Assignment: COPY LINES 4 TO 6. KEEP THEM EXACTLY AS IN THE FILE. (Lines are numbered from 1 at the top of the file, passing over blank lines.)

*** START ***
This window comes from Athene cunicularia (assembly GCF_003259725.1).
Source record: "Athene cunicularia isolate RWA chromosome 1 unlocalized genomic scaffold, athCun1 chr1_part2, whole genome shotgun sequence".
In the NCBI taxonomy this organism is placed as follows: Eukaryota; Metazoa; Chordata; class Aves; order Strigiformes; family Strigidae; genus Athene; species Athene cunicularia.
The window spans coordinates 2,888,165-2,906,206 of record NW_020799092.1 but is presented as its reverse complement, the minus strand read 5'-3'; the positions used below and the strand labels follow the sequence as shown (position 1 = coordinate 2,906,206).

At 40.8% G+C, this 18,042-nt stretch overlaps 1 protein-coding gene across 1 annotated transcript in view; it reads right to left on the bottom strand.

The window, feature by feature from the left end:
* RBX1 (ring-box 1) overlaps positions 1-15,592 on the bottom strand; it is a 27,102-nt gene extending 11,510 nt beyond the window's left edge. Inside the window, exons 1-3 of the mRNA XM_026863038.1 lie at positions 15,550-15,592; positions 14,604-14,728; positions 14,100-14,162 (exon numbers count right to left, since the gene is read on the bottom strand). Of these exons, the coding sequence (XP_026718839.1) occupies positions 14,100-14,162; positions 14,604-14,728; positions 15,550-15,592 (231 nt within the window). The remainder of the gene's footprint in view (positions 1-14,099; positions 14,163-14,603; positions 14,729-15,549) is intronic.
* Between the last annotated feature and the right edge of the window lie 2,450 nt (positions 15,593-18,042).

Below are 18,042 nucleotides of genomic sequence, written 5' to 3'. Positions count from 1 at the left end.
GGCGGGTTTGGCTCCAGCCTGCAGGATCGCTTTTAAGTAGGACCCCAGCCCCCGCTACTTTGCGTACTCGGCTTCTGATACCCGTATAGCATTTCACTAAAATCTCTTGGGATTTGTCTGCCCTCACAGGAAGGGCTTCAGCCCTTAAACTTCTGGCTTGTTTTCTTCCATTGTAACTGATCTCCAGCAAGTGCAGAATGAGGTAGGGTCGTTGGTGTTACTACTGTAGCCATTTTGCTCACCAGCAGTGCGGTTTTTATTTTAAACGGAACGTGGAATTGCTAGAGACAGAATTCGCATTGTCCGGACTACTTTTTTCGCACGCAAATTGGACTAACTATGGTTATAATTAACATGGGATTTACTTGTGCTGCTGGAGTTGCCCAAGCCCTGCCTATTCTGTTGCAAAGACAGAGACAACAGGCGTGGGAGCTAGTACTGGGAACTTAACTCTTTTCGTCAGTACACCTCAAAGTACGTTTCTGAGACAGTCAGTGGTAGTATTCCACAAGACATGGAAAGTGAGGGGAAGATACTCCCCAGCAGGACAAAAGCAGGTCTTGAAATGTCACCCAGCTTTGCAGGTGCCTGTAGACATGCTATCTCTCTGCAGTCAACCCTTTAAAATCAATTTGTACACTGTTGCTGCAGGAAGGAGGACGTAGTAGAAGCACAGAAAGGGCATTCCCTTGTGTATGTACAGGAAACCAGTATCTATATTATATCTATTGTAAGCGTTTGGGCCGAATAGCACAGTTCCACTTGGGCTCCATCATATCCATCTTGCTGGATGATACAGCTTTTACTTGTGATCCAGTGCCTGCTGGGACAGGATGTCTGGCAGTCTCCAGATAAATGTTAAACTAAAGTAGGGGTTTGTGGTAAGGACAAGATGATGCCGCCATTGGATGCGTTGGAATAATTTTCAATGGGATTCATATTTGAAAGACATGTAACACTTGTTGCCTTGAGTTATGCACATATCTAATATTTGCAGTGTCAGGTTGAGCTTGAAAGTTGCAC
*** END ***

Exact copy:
The window spans coordinates 2,888,165-2,906,206 of record NW_020799092.1 but is presented as its reverse complement, the minus strand read 5'-3'; the positions used below and the strand labels follow the sequence as shown (position 1 = coordinate 2,906,206).

At 40.8% G+C, this 18,042-nt stretch overlaps 1 protein-coding gene across 1 annotated transcript in view; it reads right to left on the bottom strand.

The window, feature by feature from the left end: